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FlyingWren

world:screen relationship

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OK, here''s an question that should be easily answered: I am trying to set up a purely 2-D openGL projection engine, as follows: ------------------------------------------------------- // Reset viewport glViewport(0, 0, width, height); // select the projection matrix and clear it out glMatrixMode(GL_PROJECTION); glLoadIdentity(); // set the perspective glOrtho(0.0f, width, 0.0f, height, -100, 100); // select modelview matrix and clear it out glMatrixMode(GL_MODELVIEW); glLoadIdentity(); ------------------------------------------------------- I then draw stuff to the screen, like so: ------------------------------------------------------- glBegin(GL_POINTS); glColor3f(1.0f, 0.0f, 0.0f); // plot a red pixel at 0,0 glVertex3f(0.0f, 0.0f, 1.0f); glColor3f(0.0f, 1.0f, 0.0f); // plot a green pixel at 1,1 glVertex3f(1.0f, 1.0f, 1.0f); glColor3f(0.0f, 0.0f, 1.0f); // plot a blue pixel at 2,2 glVertex3f(2.0f, 2.0f, 1.0f); glEnd(); ------------------------------------------------------- ...The red pixel doesn''t show up. The green pixel shows, but it''s at (0,1) instead of (1,1), and the blue pixel is at (1,2) instead of (2,2). Also, it appears that the coordinates on the other side of the window are screwy too, ie, if i defined ''Width'' to be 800 and plot a pixel at X=800, it doesn''t show. Rather, X=790ish puts it at the very edge of the window. THE QUESTION: How do you get a proper relationship between gl primitive location, and screen x,y location? This is driving me nutso!

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I have this question as well. How do you convert a 3D coordinate to a 2D screen coordinate? I imagine it involves using the projection matrix, but I''m not sure how to do it.

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I have seen this question unanswered in a few other threads as well. It sounds to me like this is a fairly common hurdle, yet none of the resources that I have seem to address this world:screen discrepancy.

Surely some people out there must know the fix :-l

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one part is easy to answer. if your width is 800 there are 800 pixels, as the first one is 0 there obviously isnt a 800, the last one should be 799.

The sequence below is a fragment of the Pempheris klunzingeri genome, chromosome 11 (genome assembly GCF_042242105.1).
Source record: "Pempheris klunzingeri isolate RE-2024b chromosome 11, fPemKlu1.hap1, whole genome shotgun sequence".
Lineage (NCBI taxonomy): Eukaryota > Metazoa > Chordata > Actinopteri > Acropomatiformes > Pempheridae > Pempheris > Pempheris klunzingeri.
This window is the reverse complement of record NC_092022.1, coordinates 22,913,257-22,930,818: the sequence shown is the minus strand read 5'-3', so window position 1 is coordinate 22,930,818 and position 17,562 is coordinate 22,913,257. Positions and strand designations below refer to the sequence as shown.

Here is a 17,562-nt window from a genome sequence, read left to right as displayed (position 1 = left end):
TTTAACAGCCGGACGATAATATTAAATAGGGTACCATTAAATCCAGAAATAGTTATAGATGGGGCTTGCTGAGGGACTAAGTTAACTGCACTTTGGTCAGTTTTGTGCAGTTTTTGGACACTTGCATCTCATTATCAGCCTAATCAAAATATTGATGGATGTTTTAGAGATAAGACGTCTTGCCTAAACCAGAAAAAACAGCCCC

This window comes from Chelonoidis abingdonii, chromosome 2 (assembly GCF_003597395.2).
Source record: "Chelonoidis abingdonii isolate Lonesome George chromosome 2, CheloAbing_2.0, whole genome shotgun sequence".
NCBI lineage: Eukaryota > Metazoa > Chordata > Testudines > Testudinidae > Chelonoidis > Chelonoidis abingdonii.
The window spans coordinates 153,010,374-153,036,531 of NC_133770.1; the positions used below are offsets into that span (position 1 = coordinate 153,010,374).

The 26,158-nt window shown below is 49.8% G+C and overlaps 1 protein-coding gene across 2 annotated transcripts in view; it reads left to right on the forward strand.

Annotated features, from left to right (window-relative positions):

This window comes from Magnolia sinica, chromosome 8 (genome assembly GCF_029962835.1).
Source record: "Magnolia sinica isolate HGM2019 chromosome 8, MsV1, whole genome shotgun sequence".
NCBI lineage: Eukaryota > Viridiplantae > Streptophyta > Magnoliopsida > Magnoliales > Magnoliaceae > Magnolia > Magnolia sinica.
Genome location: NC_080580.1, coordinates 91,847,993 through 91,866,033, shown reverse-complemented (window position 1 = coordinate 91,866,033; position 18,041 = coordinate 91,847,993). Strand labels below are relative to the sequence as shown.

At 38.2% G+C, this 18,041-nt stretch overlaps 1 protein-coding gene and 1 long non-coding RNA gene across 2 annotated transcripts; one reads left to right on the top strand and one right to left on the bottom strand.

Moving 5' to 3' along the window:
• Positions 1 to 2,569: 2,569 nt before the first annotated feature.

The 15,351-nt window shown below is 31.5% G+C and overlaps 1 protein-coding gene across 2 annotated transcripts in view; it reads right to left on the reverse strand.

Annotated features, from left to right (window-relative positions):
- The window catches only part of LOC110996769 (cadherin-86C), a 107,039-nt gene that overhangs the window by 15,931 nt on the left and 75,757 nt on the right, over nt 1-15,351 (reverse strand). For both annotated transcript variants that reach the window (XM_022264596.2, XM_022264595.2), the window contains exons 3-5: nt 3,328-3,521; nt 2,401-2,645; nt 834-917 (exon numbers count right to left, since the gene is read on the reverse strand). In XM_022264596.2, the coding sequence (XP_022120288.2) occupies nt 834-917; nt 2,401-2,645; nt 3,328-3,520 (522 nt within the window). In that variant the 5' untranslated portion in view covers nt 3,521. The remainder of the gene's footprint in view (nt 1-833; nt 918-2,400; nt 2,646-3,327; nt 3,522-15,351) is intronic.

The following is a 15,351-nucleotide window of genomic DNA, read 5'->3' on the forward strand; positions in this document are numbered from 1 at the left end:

whats your window size?
dont use vertex3f if you want int coordinates, just in case something is doing some strange rounding.
try using a larger windows and place the viewport in the middle. still no red pixel?

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I never do 2d, but OpenGL has a 2d ortho mode that should be doing all of this for you. Otherwise you have to find where the ray connecting the vertex of each polygon and the camera position intersects the viewing plane to get a screen coordinate.


EDIT: nevermind, i didn't see you already are using ortho *shrug*


[edited by - Shadow12345 on August 13, 2003 11:20:13 PM]

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If you are comfortable with vector math finding this stuff isn't too bad, otherwise it won't make sense.

the near plane distance should be known by you, I use 10

float nearplanedist = x; //whatever dist, 10 is a common one

that plane's normal is the (normalized)view vector. that plane's distance is the dot product between the (normalized) view vector and a point on that plane. A point on that plane is the camera's position plus (view * nearplanedist)

plane nearplane;
nearplane.Normal = camera.View; //view is already normalized

Vector PointOnPlane = camera.Position + (View * nearplanedist);
nearplane.Dist = DotProduct(camera.View, PointOnPlane)

I drew a picture and posted it here:

http://www.thedevelopersalliance.com/~shadow12345/illustration.jpg



[edited by - Shadow12345 on August 14, 2003 12:36:26 PM]

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